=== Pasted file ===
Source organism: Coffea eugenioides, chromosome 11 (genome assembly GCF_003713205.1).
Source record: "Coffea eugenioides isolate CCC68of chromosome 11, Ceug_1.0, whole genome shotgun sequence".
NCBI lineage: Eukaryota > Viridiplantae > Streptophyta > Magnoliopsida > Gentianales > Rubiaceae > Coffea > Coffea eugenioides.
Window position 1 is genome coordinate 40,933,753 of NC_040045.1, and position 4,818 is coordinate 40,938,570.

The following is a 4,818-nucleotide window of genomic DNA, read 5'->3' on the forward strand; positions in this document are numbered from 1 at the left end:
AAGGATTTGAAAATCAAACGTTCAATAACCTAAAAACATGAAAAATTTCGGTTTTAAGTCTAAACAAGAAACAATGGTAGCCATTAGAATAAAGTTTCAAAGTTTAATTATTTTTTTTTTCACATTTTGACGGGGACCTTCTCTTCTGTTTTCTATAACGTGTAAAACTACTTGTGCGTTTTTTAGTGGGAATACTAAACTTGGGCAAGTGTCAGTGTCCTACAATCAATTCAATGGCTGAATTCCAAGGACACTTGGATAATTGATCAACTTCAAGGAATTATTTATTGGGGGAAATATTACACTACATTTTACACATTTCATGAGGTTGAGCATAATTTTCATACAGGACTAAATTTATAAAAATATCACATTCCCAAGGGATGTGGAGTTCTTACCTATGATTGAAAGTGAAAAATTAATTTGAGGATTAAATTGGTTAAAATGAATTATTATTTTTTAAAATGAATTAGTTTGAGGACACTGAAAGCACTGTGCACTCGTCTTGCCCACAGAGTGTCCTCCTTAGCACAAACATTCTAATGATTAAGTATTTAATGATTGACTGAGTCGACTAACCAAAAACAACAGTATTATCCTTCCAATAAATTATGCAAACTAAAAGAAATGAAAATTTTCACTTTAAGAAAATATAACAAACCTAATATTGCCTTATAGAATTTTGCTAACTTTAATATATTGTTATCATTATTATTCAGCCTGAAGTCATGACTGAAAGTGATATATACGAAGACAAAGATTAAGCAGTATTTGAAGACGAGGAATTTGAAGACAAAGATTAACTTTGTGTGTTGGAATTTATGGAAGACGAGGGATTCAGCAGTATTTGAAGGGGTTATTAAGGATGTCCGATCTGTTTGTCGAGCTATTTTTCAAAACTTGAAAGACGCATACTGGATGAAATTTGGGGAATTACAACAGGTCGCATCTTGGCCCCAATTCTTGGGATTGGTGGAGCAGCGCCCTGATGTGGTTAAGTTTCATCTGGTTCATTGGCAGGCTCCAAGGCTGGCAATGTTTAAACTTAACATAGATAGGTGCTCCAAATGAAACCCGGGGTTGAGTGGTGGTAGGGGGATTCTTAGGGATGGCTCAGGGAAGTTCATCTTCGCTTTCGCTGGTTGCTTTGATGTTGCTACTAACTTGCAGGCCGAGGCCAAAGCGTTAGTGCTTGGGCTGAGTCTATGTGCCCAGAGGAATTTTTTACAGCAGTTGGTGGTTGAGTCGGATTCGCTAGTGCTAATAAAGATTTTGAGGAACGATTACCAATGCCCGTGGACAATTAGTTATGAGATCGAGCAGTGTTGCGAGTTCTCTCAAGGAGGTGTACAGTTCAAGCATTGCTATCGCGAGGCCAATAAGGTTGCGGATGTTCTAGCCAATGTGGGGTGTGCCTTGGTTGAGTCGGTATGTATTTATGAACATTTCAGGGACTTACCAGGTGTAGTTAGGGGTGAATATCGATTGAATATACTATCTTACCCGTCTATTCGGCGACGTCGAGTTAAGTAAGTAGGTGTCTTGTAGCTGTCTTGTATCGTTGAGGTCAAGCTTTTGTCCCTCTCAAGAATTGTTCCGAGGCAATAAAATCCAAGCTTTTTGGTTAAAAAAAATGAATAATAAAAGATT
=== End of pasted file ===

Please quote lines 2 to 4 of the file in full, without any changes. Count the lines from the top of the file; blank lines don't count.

Source record: "Coffea eugenioides isolate CCC68of chromosome 11, Ceug_1.0, whole genome shotgun sequence".
NCBI lineage: Eukaryota > Viridiplantae > Streptophyta > Magnoliopsida > Gentianales > Rubiaceae > Coffea > Coffea eugenioides.
Window position 1 is genome coordinate 40,933,753 of NC_040045.1, and position 4,818 is coordinate 40,938,570.